A common question that clients ask during home inspections is: “Does this house have good water pressure?” When you’re searching the housing market and touring homes, it’s important to look for a few key indicators of the home’s water pressure and how those systems are functioning.
What you usually want to know is whether the flow from the showerhead will be strong enough for a quality shower and whether someone flushing a toilet will interrupt that shower. Inadequate pressure can also affect other home appliances like dishwashers and washing machines, as well as sprinklers and other exterior landscaping systems that use water. These questions can’t be answered by examining water pressure on its own. Instead, we have to look at both water pressure and the resulting functional flow.
What is water pressure?
Water pressure is the amount of force from the water main into your home. It is measured in pounds per square inch (PSI), and normal water pressure is typically between 30 and 80 PSI.
What is functional flow?
Functional flow is the volume of water flowing through your pipes and arriving at individual fixtures. Poor functional flow may be due to buildups in the pipes or poor plumbing.
How to Test a Home’s Water Pressure
To determine whether a home has enough functional flow, go to the bathroom and turn on the sink and the shower. Wait for satisfactory water temperature in the shower and then flush the toilet. See if the flow diminishes. You can go to other fixtures and run the water too, but at some point, every system will experience diminished flow if you open too many fixtures at once. One sure way to kill the flow is to open up an exterior hose bib during testing. Keep it simple and test flow by opening up every fixture in a given bathroom.
You can also test your water pressure using the cold water supply faucet at your washing machine. To do this, screw a pressure gauge onto the faucet behind the washing machine (you’ll need to disconnect the hose before doing this). Turn on the faucet all the way and observe the pressure gauge to determine if the home is at the sweet spot.
How to Obtain Perfect Water Pressure
You don’t want your home to have water pressure that is too low, but water pressure can also be too high. Piping systems are designed to have no more than 80 PSI. When you exceed this pressure it can cause problems. High pressure will rarely cause pipes to burst, but it stresses the weak links in your piping system such as rubber hoses and gaskets, making them vulnerable to leaks and failure.
You can correct high residential water pressure by installing a pressure reducing valve. This is a bell-shaped device that reduces water pressure. Aim for water pressure that is 60-70 PSI.
If the house has low pressure, you first want to determine if the house is on a public water supply system or a private well system. Most public systems are required to deliver a minimum of 30 PSI to your house, so inadequate pressure on public water systems is rare.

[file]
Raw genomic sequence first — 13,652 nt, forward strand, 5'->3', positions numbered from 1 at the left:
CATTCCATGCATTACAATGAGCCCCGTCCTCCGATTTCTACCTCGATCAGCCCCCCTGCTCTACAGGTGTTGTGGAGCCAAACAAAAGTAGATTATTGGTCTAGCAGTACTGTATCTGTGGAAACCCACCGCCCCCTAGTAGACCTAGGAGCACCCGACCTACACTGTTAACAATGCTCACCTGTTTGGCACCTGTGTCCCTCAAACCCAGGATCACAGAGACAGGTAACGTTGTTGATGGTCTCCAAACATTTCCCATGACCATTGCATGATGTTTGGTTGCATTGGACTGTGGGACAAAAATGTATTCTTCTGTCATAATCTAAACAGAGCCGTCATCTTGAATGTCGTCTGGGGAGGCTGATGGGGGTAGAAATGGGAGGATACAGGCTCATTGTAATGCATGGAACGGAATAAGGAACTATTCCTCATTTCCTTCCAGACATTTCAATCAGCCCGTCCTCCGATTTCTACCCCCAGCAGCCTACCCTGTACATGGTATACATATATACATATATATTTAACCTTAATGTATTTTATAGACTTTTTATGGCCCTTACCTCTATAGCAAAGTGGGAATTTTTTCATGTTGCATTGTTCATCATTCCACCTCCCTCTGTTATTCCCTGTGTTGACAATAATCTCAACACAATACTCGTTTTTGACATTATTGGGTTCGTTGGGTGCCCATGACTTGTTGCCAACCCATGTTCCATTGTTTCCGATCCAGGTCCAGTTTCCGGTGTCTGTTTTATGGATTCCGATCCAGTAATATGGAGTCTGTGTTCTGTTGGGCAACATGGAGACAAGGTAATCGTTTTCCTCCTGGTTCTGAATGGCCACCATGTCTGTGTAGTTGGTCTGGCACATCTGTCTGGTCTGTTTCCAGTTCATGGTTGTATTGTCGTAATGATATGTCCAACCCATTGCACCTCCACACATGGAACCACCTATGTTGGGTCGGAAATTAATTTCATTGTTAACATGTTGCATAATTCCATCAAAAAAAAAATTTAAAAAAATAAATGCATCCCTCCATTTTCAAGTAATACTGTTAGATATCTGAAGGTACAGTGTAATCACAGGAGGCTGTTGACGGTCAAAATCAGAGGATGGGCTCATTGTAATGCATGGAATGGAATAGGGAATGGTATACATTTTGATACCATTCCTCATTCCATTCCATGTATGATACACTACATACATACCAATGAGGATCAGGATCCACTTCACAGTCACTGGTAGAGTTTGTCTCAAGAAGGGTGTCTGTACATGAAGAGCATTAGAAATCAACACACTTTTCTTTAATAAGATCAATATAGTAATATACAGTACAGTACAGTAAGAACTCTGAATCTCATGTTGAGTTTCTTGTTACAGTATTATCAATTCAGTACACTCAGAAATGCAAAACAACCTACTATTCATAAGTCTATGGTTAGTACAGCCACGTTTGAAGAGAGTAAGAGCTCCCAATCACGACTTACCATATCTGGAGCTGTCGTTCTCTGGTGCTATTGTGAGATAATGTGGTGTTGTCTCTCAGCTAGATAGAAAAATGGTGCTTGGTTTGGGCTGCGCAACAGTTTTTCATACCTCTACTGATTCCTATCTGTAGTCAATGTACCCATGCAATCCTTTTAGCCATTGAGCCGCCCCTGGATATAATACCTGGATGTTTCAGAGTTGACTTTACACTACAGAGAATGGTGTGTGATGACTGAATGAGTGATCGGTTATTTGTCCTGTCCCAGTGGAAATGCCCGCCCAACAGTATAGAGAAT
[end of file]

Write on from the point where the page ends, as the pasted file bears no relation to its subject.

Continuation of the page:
If the house is on public water supply and the utility cannot improve your pressure, the solution involves installing a pressure tank and a pump. This gives your supply piping system a pressurized boost. Your local plumbing expert
If the house is on a private well, poor pressure could indicate a problem with the captive storage tank and/or the pump and you should have the well system serviced by a qualified well expert.
Flaws in the Functional Flow
Poor functional flow can be an issue in old houses with galvanized steel pipe. This type of pipe was commonly installed until the late 1960s and early 1970s. This pipe was manufactured with a coating of galvanization that was designed to prevent corrosion of the steel pipes. When this galvanization wears off, the pipes occlude with rust. The result is a restricted piping system that will not deliver adequate water to the fixtures even with all the pressure in the world. To fix the problem, you’ll need to replace the pipes.
Another common cause of poor functional flow is unprofessional water piping systems. Good plumbers know how to size the pipes correctly so that adequate water is delivered to each fixture. An amateur mistake is running too many fixtures off of pipes that have too small a diameter. The result is inadequate water supply to fixtures or poor functional flow. This can be difficult to repair without piping replacement.
Just because a fixture has poor flow, don’t assume anything about the pipes yet. Other factors in the piping system can result in poor flow. Sometimes an angle stop (one of those shutoffs below the sink) may be partly closed. Fixture aerators (the little screens inside the faucets) can become restricted. The main water shutoff to the house could be party closed or restricted. Supply connector hoses could be kinked or restricted.
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Ryan SmithRyan is on the marketing team at Redfin and loves writing data-driven articles about all things real estate. Ryan's dream home would be a Cape Cod-style house near the ocean and the mountains.